The good news is you can have your cake and eat it too when celebrating the holidays with someone suffering from dementia, you just need to be willing to compromise in some areas and have a strategy going in. Here are some of our tips for enjoying the holidays with a loved one with dementia.
Let Go of Perfection
There is often a temptation to try to make the holidays perfect, but the first thing you need to realize is that there is no such thing as a perfect holiday. That is true every year, no matter what you have going on in your family, but it is especially true if you have a loved one with dementia. They are going to say and do inappropriate things, or they will fail to respond the way you want them to, and you and your guests need to understand and be OK with that.
Be Proactive About Involving Your Loved One with Dementia
One of the hardest things about going through dementia is knowing something is off, but not knowing what it is or what to do about it. It is an extremely frightening and frustrating experience, and it often causes those struggling with dementia to withdraw, making them feel lonely in addition to scared and frustrated.
Since the whole point of the holidays is to spend time together, be proactive about including your loved one in your holiday activities this year. Include them in conversations by asking them questions and reminiscing with them. Ask them to help with simple tasks so they can feel like they are contributing.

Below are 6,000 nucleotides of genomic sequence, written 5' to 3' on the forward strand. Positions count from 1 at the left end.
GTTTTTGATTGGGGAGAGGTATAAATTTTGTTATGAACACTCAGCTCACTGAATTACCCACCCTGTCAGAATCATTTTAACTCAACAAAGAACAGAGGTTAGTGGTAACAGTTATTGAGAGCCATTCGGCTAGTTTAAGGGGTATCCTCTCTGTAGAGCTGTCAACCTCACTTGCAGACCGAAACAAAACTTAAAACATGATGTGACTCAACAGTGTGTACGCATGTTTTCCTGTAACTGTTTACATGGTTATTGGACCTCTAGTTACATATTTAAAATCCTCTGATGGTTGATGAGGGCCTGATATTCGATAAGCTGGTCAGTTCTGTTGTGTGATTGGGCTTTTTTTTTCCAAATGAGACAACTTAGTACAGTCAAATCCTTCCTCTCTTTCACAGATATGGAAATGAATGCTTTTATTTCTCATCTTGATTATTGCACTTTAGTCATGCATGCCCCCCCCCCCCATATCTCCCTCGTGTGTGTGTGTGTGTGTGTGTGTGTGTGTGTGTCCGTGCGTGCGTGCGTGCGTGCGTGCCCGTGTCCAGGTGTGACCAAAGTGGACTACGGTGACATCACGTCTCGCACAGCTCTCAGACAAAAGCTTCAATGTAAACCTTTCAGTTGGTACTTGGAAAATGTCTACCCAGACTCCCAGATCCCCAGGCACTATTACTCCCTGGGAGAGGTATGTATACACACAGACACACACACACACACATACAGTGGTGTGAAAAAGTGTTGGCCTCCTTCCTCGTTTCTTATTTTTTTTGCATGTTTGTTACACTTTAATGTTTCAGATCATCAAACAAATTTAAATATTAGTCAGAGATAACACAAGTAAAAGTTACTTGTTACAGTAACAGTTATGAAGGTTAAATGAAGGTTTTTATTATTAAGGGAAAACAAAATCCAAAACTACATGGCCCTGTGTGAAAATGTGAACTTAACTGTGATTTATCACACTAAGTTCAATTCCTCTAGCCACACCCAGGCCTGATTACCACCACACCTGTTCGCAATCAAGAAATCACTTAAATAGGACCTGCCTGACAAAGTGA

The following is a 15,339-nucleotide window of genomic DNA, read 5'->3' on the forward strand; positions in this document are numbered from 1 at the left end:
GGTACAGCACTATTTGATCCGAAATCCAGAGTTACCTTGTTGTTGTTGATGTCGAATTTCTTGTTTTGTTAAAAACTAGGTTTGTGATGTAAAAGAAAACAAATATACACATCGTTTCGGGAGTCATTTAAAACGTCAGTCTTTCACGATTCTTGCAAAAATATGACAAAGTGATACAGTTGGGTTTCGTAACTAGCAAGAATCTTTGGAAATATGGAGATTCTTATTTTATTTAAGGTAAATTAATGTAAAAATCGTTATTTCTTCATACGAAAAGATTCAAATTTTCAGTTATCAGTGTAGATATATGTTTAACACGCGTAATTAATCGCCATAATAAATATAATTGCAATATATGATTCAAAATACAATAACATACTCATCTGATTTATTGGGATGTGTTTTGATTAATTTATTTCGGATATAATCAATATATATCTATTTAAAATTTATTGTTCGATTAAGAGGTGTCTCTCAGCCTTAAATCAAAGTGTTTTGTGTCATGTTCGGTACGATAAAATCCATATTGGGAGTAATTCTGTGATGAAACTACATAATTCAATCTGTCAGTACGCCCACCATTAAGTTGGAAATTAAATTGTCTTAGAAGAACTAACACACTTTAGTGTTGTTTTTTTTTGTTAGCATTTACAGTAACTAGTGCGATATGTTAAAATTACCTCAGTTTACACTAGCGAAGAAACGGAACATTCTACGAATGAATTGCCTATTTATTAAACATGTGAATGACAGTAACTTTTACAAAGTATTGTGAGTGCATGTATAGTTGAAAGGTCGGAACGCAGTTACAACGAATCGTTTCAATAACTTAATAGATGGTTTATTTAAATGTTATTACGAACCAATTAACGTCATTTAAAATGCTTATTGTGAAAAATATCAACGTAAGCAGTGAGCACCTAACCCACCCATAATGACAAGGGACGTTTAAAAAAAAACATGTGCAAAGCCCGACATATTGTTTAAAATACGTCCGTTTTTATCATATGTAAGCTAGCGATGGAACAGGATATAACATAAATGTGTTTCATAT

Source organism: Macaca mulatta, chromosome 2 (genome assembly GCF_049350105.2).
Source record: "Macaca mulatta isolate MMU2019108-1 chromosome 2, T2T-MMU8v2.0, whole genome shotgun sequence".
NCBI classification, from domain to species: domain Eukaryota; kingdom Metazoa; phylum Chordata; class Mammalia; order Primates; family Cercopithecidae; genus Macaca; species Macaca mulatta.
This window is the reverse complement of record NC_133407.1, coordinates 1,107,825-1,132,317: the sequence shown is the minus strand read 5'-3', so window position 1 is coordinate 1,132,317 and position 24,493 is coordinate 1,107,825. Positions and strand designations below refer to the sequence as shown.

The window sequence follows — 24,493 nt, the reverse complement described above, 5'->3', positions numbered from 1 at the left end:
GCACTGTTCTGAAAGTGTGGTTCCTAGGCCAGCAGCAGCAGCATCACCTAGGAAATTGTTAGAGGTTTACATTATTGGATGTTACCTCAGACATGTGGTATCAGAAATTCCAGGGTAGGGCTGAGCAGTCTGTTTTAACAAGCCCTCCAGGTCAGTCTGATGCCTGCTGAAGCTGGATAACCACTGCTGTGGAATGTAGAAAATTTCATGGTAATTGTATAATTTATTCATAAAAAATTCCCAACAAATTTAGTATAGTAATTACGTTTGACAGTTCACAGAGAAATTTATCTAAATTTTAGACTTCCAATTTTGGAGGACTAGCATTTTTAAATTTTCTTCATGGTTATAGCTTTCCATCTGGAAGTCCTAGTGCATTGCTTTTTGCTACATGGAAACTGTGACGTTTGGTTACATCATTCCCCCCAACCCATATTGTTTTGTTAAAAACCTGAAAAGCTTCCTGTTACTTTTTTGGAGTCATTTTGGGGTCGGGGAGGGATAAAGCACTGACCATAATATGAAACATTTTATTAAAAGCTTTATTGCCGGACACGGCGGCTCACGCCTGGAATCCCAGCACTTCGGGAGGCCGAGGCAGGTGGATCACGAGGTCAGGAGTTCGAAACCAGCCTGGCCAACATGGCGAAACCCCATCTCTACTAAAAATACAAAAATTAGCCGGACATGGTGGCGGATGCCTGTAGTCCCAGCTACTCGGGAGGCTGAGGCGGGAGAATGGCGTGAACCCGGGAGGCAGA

Be Patient with Your Loved One (and Yourself)
Know that there will be struggles, but getting frustrated will only exacerbate your loved one’s feelings of fear and frustration. Rather than losing patience with them, take a deep breath. Your loved one will have a hard time communicating, but if you do your best to anticipate their needs and pay attention to their words and body language, you stand a good chance of making it through the holidays without a meltdown.
Whether you have a loved one struggling with dementia at home with you or in an assisted living community, it can help to talk to someone who has been there and done that. We know all the best strategies to help you get along with loved ones suffering from dementia at any time of year, and we are always happy to chat. Reach out now to get the conversation started so we can help you and your loved one have a successful holiday season!
Many people are not aware that, if they have a family member who lives in assisted living, they can take that loved one out of assisted living to visit with friends and family, or just enjoy being out and about for a day. While there is a misconception that moving into assisted living means giving up your freedom, the truth is just the opposite – our job is to help you with the day-to-day tasks you currently struggle with so you can continue living life to the fullest, including going shopping and eating out. This is especially common as the holidays approach and residents of assisted living leave to spend time with their families.
If you are getting ready to take your loved one out of assisted living for a day and you are wondering how you can be sure to make the most of your time together, we have some tips for you.
1) Get Updated on Medication Schedules